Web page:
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Tempur-Pedic International Inc
KKR & Co LP
Select Comfort Corp
Tempur-Pedic, founded in 1992, became the biggest mattress company by revenue last year as sales rose 28 percent to $1.42 billion. Sealy, a 131-year-old company that’s been a household name for decades, fell to No. 2 with sales of $1.23 billion, little changed from 2010 and down 28 percent from the 2007 peak.
The companies’ diverging fortunes underscore the highs and lows of private equity, an industry whose impact on the economy has drawn scrutiny this year as Mitt Romney, founder of Boston buyout firm Bain Capital LLC, runs for president. The mattress business has been a particular favorite of deal makers, with uneven results for investors, the companies and their employees.
“A basic mattress company was a great vehicle for a basic leveraged buyout, as long as the economy and debt markets continued to perform,” said Colin Blaydon, director of the Center for Private Equity and Entrepreneurship at Dartmouth College’s Tuck School of Business in Hanover, New Hampshire.
The top mattress makers had strong cash flows, high profit margins and steady growth, until the 2008 financial crisis exposed the hazards of leveraged buyouts such as KKR & Co. (KKR)’s $1.5 billion purchase of Sealy. Ascendant now is an approach called equity growth, applied in deals such as TA Associates Inc.’s $376 million investment in Tempur-Pedic a decade ago, in which debt is kept lower and marketing expenditures high, according to Blaydon.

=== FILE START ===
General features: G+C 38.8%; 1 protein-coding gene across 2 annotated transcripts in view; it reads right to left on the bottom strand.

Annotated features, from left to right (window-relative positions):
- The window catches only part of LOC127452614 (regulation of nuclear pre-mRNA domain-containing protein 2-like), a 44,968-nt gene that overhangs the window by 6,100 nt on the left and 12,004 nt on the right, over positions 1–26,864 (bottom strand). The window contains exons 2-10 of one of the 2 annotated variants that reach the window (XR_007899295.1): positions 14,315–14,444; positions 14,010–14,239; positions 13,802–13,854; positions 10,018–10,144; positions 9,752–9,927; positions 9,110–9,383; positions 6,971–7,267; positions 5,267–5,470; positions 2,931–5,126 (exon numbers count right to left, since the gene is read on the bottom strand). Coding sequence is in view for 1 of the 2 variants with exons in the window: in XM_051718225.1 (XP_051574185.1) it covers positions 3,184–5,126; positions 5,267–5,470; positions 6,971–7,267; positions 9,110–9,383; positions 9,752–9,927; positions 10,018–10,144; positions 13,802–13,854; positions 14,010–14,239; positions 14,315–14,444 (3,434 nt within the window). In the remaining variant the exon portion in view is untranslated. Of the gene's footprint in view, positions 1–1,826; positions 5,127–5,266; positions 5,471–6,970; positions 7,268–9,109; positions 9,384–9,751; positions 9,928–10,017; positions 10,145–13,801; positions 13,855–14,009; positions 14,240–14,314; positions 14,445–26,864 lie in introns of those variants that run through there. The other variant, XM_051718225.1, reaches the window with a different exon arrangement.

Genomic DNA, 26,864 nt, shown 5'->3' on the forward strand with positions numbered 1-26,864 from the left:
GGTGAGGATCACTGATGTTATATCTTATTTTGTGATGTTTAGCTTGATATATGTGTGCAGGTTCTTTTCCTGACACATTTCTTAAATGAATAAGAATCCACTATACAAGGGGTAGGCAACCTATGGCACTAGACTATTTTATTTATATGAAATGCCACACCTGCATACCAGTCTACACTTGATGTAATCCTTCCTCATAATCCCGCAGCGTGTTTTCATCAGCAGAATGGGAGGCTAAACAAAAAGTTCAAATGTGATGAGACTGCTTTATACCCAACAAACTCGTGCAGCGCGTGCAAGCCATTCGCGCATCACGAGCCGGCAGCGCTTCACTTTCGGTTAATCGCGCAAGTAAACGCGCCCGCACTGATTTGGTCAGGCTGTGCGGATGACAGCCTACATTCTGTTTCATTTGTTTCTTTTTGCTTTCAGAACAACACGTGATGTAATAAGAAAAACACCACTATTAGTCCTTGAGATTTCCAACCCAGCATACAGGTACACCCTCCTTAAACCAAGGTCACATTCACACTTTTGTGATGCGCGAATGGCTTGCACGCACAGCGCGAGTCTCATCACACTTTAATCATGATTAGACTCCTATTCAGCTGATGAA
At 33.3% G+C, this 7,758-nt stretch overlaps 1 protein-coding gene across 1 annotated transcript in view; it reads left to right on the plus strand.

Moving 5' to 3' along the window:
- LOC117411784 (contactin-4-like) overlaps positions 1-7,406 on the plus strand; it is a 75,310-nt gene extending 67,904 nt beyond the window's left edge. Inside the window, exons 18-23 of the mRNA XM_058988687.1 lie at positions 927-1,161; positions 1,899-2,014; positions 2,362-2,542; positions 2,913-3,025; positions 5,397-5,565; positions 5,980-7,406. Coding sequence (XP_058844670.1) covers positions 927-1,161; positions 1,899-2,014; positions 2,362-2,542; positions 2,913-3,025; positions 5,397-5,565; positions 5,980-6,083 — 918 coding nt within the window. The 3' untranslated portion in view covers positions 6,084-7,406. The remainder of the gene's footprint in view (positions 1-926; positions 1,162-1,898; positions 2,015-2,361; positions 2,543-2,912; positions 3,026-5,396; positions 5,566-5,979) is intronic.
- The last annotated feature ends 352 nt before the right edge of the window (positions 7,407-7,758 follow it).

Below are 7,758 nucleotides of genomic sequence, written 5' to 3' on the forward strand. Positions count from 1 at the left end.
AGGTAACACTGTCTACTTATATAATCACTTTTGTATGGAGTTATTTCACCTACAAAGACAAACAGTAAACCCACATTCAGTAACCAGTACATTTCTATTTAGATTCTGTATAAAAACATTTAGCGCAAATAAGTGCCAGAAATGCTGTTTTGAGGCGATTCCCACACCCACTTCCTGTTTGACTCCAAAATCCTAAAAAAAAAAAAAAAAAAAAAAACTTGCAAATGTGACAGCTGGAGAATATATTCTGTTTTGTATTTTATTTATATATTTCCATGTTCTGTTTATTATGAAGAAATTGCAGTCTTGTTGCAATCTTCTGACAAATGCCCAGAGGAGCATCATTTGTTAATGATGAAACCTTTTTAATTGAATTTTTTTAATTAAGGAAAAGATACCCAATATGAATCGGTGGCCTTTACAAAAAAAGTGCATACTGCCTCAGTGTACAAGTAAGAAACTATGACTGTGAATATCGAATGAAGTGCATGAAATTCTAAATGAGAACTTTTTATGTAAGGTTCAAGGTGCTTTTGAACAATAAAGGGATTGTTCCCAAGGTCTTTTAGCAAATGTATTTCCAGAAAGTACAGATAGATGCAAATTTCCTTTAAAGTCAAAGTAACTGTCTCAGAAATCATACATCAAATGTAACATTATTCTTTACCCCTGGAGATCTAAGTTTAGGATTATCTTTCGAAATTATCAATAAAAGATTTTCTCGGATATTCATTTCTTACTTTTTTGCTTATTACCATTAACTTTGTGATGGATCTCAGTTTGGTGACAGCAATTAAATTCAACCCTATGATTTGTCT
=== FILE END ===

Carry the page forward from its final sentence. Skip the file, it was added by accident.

“You can’t play the old LBO game anymore,” he said. “If firms want to attract investors, they need to be telling an equity-growth story.”
Kristi Huller, a spokeswoman for New York-based KKR, said the firm declined to comment.
Tempur-Pedic, based in Lexington, Kentucky, has seen its stock more than quadruple since its 2003 initial public offering, even after a 28 percent pullback in the past week.
“Consumers are increasingly prepared to pay a premium for a product that will enable them to sleep better,” Chief Executive Officer Mark Sarvary said in a Jan. 24 conference call with analysts, describing the company’s success selling mattresses for as much as $7,499.
Shares of Sealy, based in Trinity, North Carolina, have plunged 87 percent since the company went public in 2006, two years after being bought by KKR in a deal saddling it with $1 billion in debt.
The user of coil-spring technology was slow to respond to inroads by upstarts including Tempur-Pedic, with its foam products, and Select Comfort Corp. (SCSS), featuring air-based mattresses. Such specialty mattresses have become the industry’s fastest-growing segment, while Sealy’s mid-priced Posturpedic lines have become laggards as its target consumers defer purchases.
Shareholders sent a protest message to the company’s board by withholding more than 30 percent of the votes for three of the nine directors at last week’s annual meeting in Greensboro, North Carolina, according to election results released this week by Sealy. More than 20 percent declined to support three additional board members, the company’s 8-K filing (ZZ) shows.